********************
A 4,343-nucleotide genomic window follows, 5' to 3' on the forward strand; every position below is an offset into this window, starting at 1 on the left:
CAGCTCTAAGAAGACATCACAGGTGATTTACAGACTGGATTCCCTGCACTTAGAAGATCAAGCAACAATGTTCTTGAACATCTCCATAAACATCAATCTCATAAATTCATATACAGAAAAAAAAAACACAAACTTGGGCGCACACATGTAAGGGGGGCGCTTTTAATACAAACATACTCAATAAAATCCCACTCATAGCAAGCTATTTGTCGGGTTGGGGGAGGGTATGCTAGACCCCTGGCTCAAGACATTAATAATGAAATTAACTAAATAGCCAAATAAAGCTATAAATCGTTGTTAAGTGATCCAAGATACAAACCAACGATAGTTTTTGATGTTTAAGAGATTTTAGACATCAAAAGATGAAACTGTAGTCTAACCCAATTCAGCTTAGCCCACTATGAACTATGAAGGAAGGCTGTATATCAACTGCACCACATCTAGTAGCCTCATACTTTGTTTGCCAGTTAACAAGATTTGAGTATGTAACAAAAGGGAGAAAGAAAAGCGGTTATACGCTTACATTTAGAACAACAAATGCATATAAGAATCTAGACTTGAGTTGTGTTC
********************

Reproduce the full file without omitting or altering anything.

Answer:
A 4,343-nucleotide genomic window follows, 5' to 3' on the forward strand; every position below is an offset into this window, starting at 1 on the left:
CAGCTCTAAGAAGACATCACAGGTGATTTACAGACTGGATTCCCTGCACTTAGAAGATCAAGCAACAATGTTCTTGAACATCTCCATAAACATCAATCTCATAAATTCATATACAGAAAAAAAAAACACAAACTTGGGCGCACACATGTAAGGGGGGCGCTTTTAATACAAACATACTCAATAAAATCCCACTCATAGCAAGCTATTTGTCGGGTTGGGGGAGGGTATGCTAGACCCCTGGCTCAAGACATTAATAATGAAATTAACTAAATAGCCAAATAAAGCTATAAATCGTTGTTAAGTGATCCAAGATACAAACCAACGATAGTTTTTGATGTTTAAGAGATTTTAGACATCAAAAGATGAAACTGTAGTCTAACCCAATTCAGCTTAGCCCACTATGAACTATGAAGGAAGGCTGTATATCAACTGCACCACATCTAGTAGCCTCATACTTTGTTTGCCAGTTAACAAGATTTGAGTATGTAACAAAAGGGAGAAAGAAAAGCGGTTATACGCTTACATTTAGAACAACAAATGCATATAAGAATCTAGACTTGAGTTGTGTTC